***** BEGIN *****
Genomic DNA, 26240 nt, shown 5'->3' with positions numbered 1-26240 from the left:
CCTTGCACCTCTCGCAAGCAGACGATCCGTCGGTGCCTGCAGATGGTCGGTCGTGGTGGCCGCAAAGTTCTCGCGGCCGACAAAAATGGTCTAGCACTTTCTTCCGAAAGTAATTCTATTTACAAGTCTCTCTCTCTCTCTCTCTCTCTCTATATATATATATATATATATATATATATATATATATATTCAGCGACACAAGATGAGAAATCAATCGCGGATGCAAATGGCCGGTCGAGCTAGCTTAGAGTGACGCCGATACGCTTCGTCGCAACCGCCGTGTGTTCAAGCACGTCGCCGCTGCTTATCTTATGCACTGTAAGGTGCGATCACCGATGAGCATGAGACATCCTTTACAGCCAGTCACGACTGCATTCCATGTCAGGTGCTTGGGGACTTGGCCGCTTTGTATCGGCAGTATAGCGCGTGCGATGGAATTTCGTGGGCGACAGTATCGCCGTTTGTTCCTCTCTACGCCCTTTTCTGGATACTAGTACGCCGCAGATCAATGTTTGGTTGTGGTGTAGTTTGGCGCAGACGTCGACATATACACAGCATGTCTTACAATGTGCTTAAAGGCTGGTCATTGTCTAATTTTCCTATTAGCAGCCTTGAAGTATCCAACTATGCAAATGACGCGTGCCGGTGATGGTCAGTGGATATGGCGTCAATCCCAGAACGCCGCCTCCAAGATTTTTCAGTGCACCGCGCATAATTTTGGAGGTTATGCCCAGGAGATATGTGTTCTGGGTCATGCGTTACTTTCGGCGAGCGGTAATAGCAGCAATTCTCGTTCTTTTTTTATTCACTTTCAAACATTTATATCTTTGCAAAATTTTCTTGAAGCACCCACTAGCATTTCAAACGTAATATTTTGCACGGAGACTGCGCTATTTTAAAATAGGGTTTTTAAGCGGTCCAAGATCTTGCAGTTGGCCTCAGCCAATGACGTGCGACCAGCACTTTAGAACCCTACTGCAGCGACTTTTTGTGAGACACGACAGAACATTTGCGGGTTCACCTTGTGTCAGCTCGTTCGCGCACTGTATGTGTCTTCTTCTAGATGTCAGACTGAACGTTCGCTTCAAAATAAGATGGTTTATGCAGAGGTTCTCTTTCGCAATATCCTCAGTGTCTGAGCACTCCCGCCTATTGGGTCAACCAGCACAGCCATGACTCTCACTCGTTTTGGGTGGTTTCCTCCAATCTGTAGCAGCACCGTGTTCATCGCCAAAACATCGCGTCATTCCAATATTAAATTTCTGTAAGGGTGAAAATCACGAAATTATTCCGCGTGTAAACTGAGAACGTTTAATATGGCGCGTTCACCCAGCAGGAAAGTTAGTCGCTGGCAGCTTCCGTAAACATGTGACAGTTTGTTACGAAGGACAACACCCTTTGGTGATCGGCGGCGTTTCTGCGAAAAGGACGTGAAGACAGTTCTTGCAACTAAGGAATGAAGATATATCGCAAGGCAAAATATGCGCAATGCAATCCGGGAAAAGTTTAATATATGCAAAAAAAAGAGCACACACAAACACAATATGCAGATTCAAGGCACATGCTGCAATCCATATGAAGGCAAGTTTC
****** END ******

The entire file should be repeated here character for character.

Genomic DNA, 26240 nt, shown 5'->3' with positions numbered 1-26240 from the left:
CCTTGCACCTCTCGCAAGCAGACGATCCGTCGGTGCCTGCAGATGGTCGGTCGTGGTGGCCGCAAAGTTCTCGCGGCCGACAAAAATGGTCTAGCACTTTCTTCCGAAAGTAATTCTATTTACAAGTCTCTCTCTCTCTCTCTCTCTCTCTATATATATATATATATATATATATATATATATATATATTCAGCGACACAAGATGAGAAATCAATCGCGGATGCAAATGGCCGGTCGAGCTAGCTTAGAGTGACGCCGATACGCTTCGTCGCAACCGCCGTGTGTTCAAGCACGTCGCCGCTGCTTATCTTATGCACTGTAAGGTGCGATCACCGATGAGCATGAGACATCCTTTACAGCCAGTCACGACTGCATTCCATGTCAGGTGCTTGGGGACTTGGCCGCTTTGTATCGGCAGTATAGCGCGTGCGATGGAATTTCGTGGGCGACAGTATCGCCGTTTGTTCCTCTCTACGCCCTTTTCTGGATACTAGTACGCCGCAGATCAATGTTTGGTTGTGGTGTAGTTTGGCGCAGACGTCGACATATACACAGCATGTCTTACAATGTGCTTAAAGGCTGGTCATTGTCTAATTTTCCTATTAGCAGCCTTGAAGTATCCAACTATGCAAATGACGCGTGCCGGTGATGGTCAGTGGATATGGCGTCAATCCCAGAACGCCGCCTCCAAGATTTTTCAGTGCACCGCGCATAATTTTGGAGGTTATGCCCAGGAGATATGTGTTCTGGGTCATGCGTTACTTTCGGCGAGCGGTAATAGCAGCAATTCTCGTTCTTTTTTTATTCACTTTCAAACATTTATATCTTTGCAAAATTTTCTTGAAGCACCCACTAGCATTTCAAACGTAATATTTTGCACGGAGACTGCGCTATTTTAAAATAGGGTTTTTAAGCGGTCCAAGATCTTGCAGTTGGCCTCAGCCAATGACGTGCGACCAGCACTTTAGAACCCTACTGCAGCGACTTTTTGTGAGACACGACAGAACATTTGCGGGTTCACCTTGTGTCAGCTCGTTCGCGCACTGTATGTGTCTTCTTCTAGATGTCAGACTGAACGTTCGCTTCAAAATAAGATGGTTTATGCAGAGGTTCTCTTTCGCAATATCCTCAGTGTCTGAGCACTCCCGCCTATTGGGTCAACCAGCACAGCCATGACTCTCACTCGTTTTGGGTGGTTTCCTCCAATCTGTAGCAGCACCGTGTTCATCGCCAAAACATCGCGTCATTCCAATATTAAATTTCTGTAAGGGTGAAAATCACGAAATTATTCCGCGTGTAAACTGAGAACGTTTAATATGGCGCGTTCACCCAGCAGGAAAGTTAGTCGCTGGCAGCTTCCGTAAACATGTGACAGTTTGTTACGAAGGACAACACCCTTTGGTGATCGGCGGCGTTTCTGCGAAAAGGACGTGAAGACAGTTCTTGCAACTAAGGAATGAAGATATATCGCAAGGCAAAATATGCGCAATGCAATCCGGGAAAAGTTTAATATATGCAAAAAAAAGAGCACACACAAACACAATATGCAGATTCAAGGCACATGCTGCAATCCATATGAAGGCAAGTTTC